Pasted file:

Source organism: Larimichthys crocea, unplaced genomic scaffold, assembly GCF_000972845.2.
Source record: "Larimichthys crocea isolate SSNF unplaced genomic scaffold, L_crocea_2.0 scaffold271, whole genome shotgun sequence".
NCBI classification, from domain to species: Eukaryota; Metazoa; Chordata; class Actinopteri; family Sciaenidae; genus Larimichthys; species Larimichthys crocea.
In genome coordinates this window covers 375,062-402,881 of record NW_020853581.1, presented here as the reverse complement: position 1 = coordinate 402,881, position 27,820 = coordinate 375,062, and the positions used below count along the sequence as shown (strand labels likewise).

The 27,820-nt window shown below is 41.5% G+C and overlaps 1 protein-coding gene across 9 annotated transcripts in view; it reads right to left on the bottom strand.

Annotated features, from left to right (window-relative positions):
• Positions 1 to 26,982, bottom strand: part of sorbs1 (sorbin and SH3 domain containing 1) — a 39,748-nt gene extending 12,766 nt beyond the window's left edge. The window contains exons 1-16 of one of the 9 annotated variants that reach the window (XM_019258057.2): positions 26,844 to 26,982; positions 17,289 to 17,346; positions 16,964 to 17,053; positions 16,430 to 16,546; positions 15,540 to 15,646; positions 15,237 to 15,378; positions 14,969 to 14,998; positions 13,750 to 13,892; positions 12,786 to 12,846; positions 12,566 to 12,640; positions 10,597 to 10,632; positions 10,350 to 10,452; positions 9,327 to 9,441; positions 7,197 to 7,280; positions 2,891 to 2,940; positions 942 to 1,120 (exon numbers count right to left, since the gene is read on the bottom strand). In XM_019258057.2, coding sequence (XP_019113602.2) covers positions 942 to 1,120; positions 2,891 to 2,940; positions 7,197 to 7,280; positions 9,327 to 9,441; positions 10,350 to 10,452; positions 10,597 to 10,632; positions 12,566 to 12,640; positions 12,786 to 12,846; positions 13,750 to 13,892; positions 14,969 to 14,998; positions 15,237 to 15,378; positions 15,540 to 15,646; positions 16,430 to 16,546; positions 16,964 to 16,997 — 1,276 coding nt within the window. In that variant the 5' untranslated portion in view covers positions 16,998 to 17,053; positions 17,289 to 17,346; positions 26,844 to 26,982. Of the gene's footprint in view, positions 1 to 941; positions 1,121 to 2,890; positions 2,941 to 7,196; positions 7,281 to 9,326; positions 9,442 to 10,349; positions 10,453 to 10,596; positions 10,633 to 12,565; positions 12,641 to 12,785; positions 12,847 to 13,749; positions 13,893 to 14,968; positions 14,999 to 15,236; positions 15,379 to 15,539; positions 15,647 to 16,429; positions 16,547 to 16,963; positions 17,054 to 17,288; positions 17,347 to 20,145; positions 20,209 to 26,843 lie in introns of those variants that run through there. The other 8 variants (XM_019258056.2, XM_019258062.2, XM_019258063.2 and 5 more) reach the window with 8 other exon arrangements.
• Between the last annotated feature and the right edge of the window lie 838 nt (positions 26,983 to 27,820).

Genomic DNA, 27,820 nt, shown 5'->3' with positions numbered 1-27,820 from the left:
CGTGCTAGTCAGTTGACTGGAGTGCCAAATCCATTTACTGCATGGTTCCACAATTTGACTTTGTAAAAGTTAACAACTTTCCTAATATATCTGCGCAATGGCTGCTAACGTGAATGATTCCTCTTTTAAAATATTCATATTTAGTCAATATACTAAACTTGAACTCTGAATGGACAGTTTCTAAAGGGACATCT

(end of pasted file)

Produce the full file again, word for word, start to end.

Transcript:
Source organism: Larimichthys crocea, unplaced genomic scaffold, assembly GCF_000972845.2.
Source record: "Larimichthys crocea isolate SSNF unplaced genomic scaffold, L_crocea_2.0 scaffold271, whole genome shotgun sequence".
NCBI classification, from domain to species: Eukaryota; Metazoa; Chordata; class Actinopteri; family Sciaenidae; genus Larimichthys; species Larimichthys crocea.
In genome coordinates this window covers 375,062-402,881 of record NW_020853581.1, presented here as the reverse complement: position 1 = coordinate 402,881, position 27,820 = coordinate 375,062, and the positions used below count along the sequence as shown (strand labels likewise).

The 27,820-nt window shown below is 41.5% G+C and overlaps 1 protein-coding gene across 9 annotated transcripts in view; it reads right to left on the bottom strand.

Annotated features, from left to right (window-relative positions):
• Positions 1 to 26,982, bottom strand: part of sorbs1 (sorbin and SH3 domain containing 1) — a 39,748-nt gene extending 12,766 nt beyond the window's left edge. The window contains exons 1-16 of one of the 9 annotated variants that reach the window (XM_019258057.2): positions 26,844 to 26,982; positions 17,289 to 17,346; positions 16,964 to 17,053; positions 16,430 to 16,546; positions 15,540 to 15,646; positions 15,237 to 15,378; positions 14,969 to 14,998; positions 13,750 to 13,892; positions 12,786 to 12,846; positions 12,566 to 12,640; positions 10,597 to 10,632; positions 10,350 to 10,452; positions 9,327 to 9,441; positions 7,197 to 7,280; positions 2,891 to 2,940; positions 942 to 1,120 (exon numbers count right to left, since the gene is read on the bottom strand). In XM_019258057.2, coding sequence (XP_019113602.2) covers positions 942 to 1,120; positions 2,891 to 2,940; positions 7,197 to 7,280; positions 9,327 to 9,441; positions 10,350 to 10,452; positions 10,597 to 10,632; positions 12,566 to 12,640; positions 12,786 to 12,846; positions 13,750 to 13,892; positions 14,969 to 14,998; positions 15,237 to 15,378; positions 15,540 to 15,646; positions 16,430 to 16,546; positions 16,964 to 16,997 — 1,276 coding nt within the window. In that variant the 5' untranslated portion in view covers positions 16,998 to 17,053; positions 17,289 to 17,346; positions 26,844 to 26,982. Of the gene's footprint in view, positions 1 to 941; positions 1,121 to 2,890; positions 2,941 to 7,196; positions 7,281 to 9,326; positions 9,442 to 10,349; positions 10,453 to 10,596; positions 10,633 to 12,565; positions 12,641 to 12,785; positions 12,847 to 13,749; positions 13,893 to 14,968; positions 14,999 to 15,236; positions 15,379 to 15,539; positions 15,647 to 16,429; positions 16,547 to 16,963; positions 17,054 to 17,288; positions 17,347 to 20,145; positions 20,209 to 26,843 lie in introns of those variants that run through there. The other 8 variants (XM_019258056.2, XM_019258062.2, XM_019258063.2 and 5 more) reach the window with 8 other exon arrangements.
• Between the last annotated feature and the right edge of the window lie 838 nt (positions 26,983 to 27,820).

Genomic DNA, 27,820 nt, shown 5'->3' with positions numbered 1-27,820 from the left:
CGTGCTAGTCAGTTGACTGGAGTGCCAAATCCATTTACTGCATGGTTCCACAATTTGACTTTGTAAAAGTTAACAACTTTCCTAATATATCTGCGCAATGGCTGCTAACGTGAATGATTCCTCTTTTAAAATATTCATATTTAGTCAATATACTAAACTTGAACTCTGAATGGACAGTTTCTAAAGGGACATCT